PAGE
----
This session was called by Susie Crow.
Convened by Susie Crow
The idea for this session grew from a question as to whether male and female choreographers see things and make work differently because of the perspective their gender gives them. My concern being that if this is the case, with little work by female choreographers programmed, audiences become more used to looking at work made from a male perspective, so that they are unaccustomed to the approach and subject matter of female choreographers, and may not develop the eyes to see and appreciate it. This potentially disadvantages work which may be of equal compositional and choreographic merit, and is a reason for encouraging greater gender diversity in programming. The following are fragments from a rich discussion with a large and fluctuating group.
Discussion opened with observations as to the different working manners of men and women choreographers:
• It was suggested that women should not apologise for having a different manner of working, such as allowing more time to explore and develop ideas.
• Issues around being perceived aggressive if assertive; need to find support to allow you not to be aggressive.
• How do you talk about your work? Being honest, having a sense of self worth, what we think we are worth.
Characteristics of female work:
• Sally Marie perceived that women can perhaps be overly subjective and small in subject matter, not as clear and definite as men. How do we approach the subject matter we choose and link a tiny vision to make it relate to everyone?
• Hard to watch work as a choreographer and not be critical. But how do we talk about men’s and women’s work? Are women particularly critical? It was felt that women tend to worry more about being honest in describing their work.
Issues around programming:
• Concerns voiced about there being currently a lot of conceptualism, a lot of shows with little dancing; related perhaps to a perception of distinction between “theatres” and “dance houses” and fewer of the latter, venue programmers more comfortable with dramatic and narrative work, physical theatre, than pure dance.
• Observation about conservative audiences, and programmers therefore unwilling to take risks. Programmers were seen to have a huge responsibility, “shaping the landscape for the future”, responsible for building a culture in the long term, modelling for the future. Their role as gatekeepers to the work raised questions about democracy. Audiences were seen to be pushed and inspired less and less.
• It was felt that programmers had a major responsibility to get bums on seats even if this meant giving free tickets, so that more people got to see shows.
• How can pressure be put on programmers? It was felt that this could be risky for individuals who might put their own careers in jeopardy.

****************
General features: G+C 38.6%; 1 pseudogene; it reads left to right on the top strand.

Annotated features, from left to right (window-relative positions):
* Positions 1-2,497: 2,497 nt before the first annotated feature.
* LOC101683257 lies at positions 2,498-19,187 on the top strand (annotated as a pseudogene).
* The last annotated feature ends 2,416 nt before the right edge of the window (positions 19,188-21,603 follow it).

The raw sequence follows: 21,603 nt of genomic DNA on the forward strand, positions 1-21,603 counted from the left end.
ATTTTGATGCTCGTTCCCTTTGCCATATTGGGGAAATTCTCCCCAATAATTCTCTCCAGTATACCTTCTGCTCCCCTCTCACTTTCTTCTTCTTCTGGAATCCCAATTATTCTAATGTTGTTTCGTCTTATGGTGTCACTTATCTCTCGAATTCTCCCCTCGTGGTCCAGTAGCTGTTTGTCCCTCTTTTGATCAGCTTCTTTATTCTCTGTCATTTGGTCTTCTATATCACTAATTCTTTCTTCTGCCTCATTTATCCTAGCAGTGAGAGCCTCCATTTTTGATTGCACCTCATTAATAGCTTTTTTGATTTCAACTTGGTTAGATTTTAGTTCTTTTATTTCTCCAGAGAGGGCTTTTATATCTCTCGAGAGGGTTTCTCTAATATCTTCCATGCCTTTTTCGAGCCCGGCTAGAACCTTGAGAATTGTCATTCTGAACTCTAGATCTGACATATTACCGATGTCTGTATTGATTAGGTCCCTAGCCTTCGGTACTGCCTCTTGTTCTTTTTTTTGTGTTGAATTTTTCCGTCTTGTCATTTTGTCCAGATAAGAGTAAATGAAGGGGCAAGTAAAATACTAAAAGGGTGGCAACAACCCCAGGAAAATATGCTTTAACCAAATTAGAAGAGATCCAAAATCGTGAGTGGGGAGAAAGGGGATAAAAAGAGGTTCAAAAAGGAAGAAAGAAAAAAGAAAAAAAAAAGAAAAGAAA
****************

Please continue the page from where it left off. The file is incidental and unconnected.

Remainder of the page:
• Independent and regional work was perceived to be vital R&D for the arts, equivalent to the R&D which would be supported in successful commercial and industrial enterprises. ACE funding thus had a dual purpose; to subsidise tickets to make them more affordable, but also to support non-commercial work as vital development.
This led to discussion about non-commercial work:
• Can a female choreographer be commercially successful? Can a female choreographer’s work sell?
• Scepticism about events such as British Dance Edition, highlighting its recent poor representation of female choreographers’ work and unclear selection policies. Praise for European producers who were seen to be more passionate and knowledgeable about the work they saw than their UK counterparts.
• Suggestion – why not programme the unprogrammable? Julia Gleich gave the example of BAM’s (Brooklyn Academy of Music) Next Wave, including work that people may not come to. In UK Anthony Roberts of Colchester Arts Centre was praised for his Wednesday evening experimental programmes on a pay what you can/wish basis, such lucky dip events creating a good vibe and educating audiences. Similarly Donald Hutera’s GOlive and in principle Resolution! at the Place.
• Encouraging more adventurous programming of less “popular” work on a regular (eg monthly) basis. Should be part of a venue/institution’s remit if they are in receipt of ACE funding.
• Ways to encourage learning to talk about dance to enable better quality of feedback and discussion about works and their choreographic merit.
• Audience development, for example programming Scratch Nights to get audience feedback. From experience I have some reservations about too many of these crowding out programming of more finished work in tight schedules, and offering no guarantee that audiences will return to see the finished work and pay a full ticket price.